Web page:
Hifikepunye Pohamba, a founding member of the rebel movement which fought for his country's independence, won presidential elections in 2004 and again in November 2009.
Though once viewed as a stooge for Namibia's liberation leader Sam Nujoma, President Pohamba has slowly cemented his own authority and built a reputation as a soft-spoken consensus builder.
When Pohamba first ran for president in 2004, Mr Nujoma was still seen as the power behind the throne, with a firm grip over the ruling South West Africa People's Organisation (SWAPO).
But Mr Nujoma has since officially retired from politics, with Pohamba taking the helm of SWAPO, the former liberation movement that fought a decades-long campaign against apartheid South Africa until independence in 1990.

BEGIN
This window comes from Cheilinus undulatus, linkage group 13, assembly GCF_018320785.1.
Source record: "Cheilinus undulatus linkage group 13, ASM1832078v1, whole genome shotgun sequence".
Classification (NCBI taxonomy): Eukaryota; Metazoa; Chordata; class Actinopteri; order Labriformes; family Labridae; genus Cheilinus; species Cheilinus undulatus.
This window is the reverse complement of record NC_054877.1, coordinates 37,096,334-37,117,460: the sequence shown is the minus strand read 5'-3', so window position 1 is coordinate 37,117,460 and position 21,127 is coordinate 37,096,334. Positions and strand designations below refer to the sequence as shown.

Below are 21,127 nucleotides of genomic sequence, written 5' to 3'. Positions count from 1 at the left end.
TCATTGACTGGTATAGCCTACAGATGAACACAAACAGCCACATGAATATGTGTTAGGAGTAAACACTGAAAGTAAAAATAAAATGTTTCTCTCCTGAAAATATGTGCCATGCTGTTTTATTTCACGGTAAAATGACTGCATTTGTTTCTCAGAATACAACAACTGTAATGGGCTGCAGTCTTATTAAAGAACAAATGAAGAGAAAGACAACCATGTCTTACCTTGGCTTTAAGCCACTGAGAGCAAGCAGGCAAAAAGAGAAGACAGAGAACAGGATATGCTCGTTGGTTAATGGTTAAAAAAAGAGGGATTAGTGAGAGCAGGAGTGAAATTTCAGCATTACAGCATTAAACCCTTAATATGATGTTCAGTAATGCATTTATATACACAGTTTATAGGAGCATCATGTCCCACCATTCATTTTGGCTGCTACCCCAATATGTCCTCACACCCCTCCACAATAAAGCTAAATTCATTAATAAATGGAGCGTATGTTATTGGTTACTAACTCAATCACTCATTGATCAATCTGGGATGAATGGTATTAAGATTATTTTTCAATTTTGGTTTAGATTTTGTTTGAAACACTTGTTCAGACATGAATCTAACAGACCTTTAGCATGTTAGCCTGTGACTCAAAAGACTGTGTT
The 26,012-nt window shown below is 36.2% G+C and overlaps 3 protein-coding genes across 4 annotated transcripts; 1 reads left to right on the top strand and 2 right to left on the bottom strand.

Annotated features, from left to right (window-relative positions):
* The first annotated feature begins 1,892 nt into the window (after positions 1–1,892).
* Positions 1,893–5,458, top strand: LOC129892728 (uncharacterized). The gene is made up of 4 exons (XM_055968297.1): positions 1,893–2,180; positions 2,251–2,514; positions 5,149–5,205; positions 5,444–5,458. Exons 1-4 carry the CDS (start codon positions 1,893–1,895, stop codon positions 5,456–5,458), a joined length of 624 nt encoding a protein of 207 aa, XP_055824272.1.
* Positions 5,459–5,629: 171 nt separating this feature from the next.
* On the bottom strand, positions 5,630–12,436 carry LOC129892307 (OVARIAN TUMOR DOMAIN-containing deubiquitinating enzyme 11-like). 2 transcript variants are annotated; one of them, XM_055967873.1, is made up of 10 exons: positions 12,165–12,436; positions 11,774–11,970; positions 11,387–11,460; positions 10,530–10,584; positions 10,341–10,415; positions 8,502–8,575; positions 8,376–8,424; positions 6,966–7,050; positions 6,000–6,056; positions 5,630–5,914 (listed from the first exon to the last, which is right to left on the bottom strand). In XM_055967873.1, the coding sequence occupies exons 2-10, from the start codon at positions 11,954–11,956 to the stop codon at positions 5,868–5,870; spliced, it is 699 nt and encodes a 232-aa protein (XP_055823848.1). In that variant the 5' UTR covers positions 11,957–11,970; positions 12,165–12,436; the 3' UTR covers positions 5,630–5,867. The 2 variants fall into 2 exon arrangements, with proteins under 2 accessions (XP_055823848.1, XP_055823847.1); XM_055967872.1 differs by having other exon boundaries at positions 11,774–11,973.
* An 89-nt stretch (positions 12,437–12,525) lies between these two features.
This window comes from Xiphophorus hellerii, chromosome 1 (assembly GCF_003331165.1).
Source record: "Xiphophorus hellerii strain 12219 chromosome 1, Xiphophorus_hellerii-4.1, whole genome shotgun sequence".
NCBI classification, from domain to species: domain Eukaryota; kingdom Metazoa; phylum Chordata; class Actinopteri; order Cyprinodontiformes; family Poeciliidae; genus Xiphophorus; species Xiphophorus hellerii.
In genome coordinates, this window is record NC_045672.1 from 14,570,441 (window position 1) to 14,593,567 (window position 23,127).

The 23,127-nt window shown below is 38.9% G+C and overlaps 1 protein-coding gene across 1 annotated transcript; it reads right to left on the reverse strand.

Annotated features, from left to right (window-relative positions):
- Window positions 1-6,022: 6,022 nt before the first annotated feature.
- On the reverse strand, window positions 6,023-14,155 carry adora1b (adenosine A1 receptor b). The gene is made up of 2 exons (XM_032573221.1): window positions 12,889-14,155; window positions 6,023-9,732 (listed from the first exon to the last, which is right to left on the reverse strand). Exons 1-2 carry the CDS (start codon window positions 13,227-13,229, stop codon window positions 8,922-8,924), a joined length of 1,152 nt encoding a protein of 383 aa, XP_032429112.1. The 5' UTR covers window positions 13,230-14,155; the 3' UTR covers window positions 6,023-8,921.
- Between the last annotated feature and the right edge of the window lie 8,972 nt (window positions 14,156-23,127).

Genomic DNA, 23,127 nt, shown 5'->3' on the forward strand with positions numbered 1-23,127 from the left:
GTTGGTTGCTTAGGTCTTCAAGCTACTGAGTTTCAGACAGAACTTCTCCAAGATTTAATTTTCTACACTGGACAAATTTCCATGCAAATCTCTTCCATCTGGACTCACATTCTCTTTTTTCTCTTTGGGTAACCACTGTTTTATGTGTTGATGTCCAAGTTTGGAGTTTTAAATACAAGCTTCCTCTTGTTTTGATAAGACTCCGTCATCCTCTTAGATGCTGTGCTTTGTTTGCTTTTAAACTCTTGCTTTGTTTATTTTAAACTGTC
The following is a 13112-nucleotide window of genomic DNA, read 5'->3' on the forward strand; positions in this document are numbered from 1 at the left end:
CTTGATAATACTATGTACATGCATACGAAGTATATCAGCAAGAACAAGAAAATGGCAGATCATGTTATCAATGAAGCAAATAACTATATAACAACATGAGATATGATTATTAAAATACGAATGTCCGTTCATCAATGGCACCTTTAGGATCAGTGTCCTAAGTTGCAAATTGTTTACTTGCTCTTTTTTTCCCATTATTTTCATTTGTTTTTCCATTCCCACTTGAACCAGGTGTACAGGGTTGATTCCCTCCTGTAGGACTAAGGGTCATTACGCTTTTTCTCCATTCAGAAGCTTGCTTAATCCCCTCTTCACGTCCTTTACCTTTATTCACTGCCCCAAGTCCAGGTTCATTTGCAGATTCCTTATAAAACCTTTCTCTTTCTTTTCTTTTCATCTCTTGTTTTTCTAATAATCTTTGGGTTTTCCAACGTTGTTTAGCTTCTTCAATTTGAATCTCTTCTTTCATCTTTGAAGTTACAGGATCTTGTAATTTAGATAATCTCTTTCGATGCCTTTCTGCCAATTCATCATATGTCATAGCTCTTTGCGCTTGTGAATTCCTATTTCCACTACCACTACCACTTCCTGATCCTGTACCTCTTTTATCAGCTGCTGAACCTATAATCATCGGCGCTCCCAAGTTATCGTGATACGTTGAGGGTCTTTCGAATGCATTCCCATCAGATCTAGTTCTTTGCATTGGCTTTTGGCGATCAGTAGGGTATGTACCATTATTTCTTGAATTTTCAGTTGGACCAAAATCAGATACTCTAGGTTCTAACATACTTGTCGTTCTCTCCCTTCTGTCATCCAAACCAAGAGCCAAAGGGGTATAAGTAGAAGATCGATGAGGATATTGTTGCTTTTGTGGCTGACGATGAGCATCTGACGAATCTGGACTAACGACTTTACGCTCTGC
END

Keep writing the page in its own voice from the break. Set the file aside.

SWAPO has been in power pretty much unchallenged since independence, usually gaining overwhelming majorities in elections.
In the 2009 polls, African observer missions declared the exercise transparent, peaceful and fair. Local observers and opposition parties criticised delays in vote counting and releasing results, and alleged voting and counting irregularities.
In the run-up to polls due to be held in 2014, opposition parties were reported to be struggling to attract enough funding to run campaigns.
Born in 1935, Hifikepunye Pohamba went into exile in the 1960s and later studied in the Soviet Union.
He was independent Namibia's first home minister and then held the fisheries and land portfolio before being elected president in 2004.
The president, who shares executive power with the cabinet, is limited to two five-year terms.